Work-at-Qantas Scam E-mails Circulating
According to a warning published in softpedia.com dated October 14, 2013, Internauts, especially those seeking jobs, must tread cautiously, as scam e-mails are circulating providing employment at Qantas, the Australian airline.
Addressing recipients as sir/madam, the fake e-mails tell that Qantas Airline provides services internationally in a diverse manner employing more than 10,000 foreign staff. The Airlines is proud to deliver this service to a number of different countries. Its local as well as international crew flies more than 900 trips every 7-days, usually via the brand-new A380 airplane.
The e-mails continue that Qantas' flight attendants work in a most natural, authentic as well as engaging way that's an additional feature of the airline's world-renowned premium service. Being part of Qantas opens huge scope to anyone who joins the airline's vibrant work-group environment. An everyday occurrence of coming in contact with new people, and journeying to different places worldwide, offer a thrilling experience in life.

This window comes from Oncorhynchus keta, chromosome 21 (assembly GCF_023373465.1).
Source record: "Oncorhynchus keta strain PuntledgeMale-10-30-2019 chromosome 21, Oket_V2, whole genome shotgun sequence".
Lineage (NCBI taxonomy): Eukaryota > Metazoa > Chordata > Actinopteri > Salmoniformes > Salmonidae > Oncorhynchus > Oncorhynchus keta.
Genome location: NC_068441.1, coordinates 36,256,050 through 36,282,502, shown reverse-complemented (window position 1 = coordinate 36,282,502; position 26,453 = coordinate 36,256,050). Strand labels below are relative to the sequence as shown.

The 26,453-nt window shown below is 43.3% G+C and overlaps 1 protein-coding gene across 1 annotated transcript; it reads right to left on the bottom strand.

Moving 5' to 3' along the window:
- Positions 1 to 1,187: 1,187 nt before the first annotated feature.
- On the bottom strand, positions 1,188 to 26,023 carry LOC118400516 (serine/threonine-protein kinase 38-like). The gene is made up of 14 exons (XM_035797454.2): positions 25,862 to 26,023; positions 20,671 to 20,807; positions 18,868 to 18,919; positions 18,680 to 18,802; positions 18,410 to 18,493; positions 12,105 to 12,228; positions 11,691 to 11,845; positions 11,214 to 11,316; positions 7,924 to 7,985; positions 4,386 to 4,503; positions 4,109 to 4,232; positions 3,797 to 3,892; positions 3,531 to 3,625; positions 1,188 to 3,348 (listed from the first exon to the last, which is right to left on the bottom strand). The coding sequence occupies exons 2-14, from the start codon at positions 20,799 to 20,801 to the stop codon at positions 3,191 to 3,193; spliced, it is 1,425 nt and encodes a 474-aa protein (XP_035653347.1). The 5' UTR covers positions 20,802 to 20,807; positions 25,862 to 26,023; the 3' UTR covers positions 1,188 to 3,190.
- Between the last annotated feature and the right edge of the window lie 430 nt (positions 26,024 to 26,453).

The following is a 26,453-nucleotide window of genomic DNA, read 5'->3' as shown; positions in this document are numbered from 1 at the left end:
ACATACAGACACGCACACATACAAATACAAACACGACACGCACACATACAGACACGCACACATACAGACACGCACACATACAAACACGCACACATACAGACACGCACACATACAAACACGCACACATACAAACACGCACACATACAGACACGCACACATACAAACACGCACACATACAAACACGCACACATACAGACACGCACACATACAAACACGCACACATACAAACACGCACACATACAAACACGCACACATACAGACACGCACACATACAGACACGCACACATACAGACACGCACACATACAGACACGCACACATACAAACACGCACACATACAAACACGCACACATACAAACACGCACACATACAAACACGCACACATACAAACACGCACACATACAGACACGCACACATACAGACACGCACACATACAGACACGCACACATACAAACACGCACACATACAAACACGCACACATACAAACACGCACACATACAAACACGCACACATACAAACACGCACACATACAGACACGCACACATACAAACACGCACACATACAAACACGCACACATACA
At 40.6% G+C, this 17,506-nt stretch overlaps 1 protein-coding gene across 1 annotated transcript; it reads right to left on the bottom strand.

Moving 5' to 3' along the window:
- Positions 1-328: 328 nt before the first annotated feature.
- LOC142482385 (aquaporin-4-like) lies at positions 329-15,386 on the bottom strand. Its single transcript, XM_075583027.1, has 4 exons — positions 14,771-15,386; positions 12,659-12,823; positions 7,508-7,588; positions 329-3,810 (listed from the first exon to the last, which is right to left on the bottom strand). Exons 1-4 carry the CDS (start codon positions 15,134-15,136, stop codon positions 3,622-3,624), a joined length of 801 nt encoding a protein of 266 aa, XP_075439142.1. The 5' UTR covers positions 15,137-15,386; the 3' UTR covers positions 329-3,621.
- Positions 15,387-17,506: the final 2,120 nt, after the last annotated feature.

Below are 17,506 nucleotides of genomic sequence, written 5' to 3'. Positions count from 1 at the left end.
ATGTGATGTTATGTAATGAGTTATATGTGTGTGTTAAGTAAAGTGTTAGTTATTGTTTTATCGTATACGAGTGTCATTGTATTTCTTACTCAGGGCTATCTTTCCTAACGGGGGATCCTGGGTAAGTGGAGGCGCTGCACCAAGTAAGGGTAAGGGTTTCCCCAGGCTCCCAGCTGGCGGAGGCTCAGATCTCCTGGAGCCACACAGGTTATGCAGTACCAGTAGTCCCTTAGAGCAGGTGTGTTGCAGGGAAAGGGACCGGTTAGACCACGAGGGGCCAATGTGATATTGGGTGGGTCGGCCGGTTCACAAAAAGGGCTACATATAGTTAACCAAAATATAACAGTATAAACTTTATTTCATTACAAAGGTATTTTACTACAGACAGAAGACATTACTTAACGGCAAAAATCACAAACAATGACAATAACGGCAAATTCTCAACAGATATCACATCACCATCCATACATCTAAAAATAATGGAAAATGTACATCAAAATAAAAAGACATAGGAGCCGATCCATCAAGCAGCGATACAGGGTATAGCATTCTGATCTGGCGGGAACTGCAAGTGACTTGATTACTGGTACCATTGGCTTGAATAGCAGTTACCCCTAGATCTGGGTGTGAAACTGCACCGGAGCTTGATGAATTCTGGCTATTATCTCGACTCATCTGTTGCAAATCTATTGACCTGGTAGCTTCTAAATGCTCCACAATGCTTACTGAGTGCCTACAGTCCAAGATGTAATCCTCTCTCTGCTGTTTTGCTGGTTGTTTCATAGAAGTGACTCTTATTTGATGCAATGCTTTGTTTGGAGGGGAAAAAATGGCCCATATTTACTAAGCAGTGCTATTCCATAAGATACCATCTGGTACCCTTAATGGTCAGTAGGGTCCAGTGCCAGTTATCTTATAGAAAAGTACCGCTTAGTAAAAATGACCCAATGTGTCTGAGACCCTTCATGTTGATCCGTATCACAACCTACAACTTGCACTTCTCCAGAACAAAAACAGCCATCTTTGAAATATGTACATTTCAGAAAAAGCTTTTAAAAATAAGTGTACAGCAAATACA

Notably, the scam e-mails promote an aggregate of 39 separate kinds of jobs, including for cabin crew, administration, accounting, customer relations, air traffic regulation, pilots, chefs, maintenance, cargo, flight simulations, ticketing along with reservation, sales, retail, marketing, etc. Employees are promised of contract renewal every 5-yrs.
The messages invite all those wishing to apply to send personal curriculum vitae via the e-mail id firstname.lastname@example.org.
Nevertheless, the e-mails aren't any Qantas communication, but a ploy for deceiving employment seekers into establishing an online touch with crooks. Anybody that believes the e-mails and dispatches his CV is sure to get an answer supposedly promising him a position in the airline. There'll likely be fascinating pledges of high salaries and excellent working environment in the text, caution security analysts.
Alas, the e-mails further assert that prospective candidates must wire money as upfront fees for meeting different expenditures.
Certainly, the victim won't ever have the opportunity to start the (fictitious) employment, while the miscreants would vanish into nowhere with the so-called fee money.
Evidently, scammers have been exploiting Qantas' name again-and-again beginning early 2013, when Qantas itself cautioned consumers for being vigilant about fake e-mails regarding receipts and itinerary within e-tickets, during August 2013.
» SPAMfighter News - 10/24/2013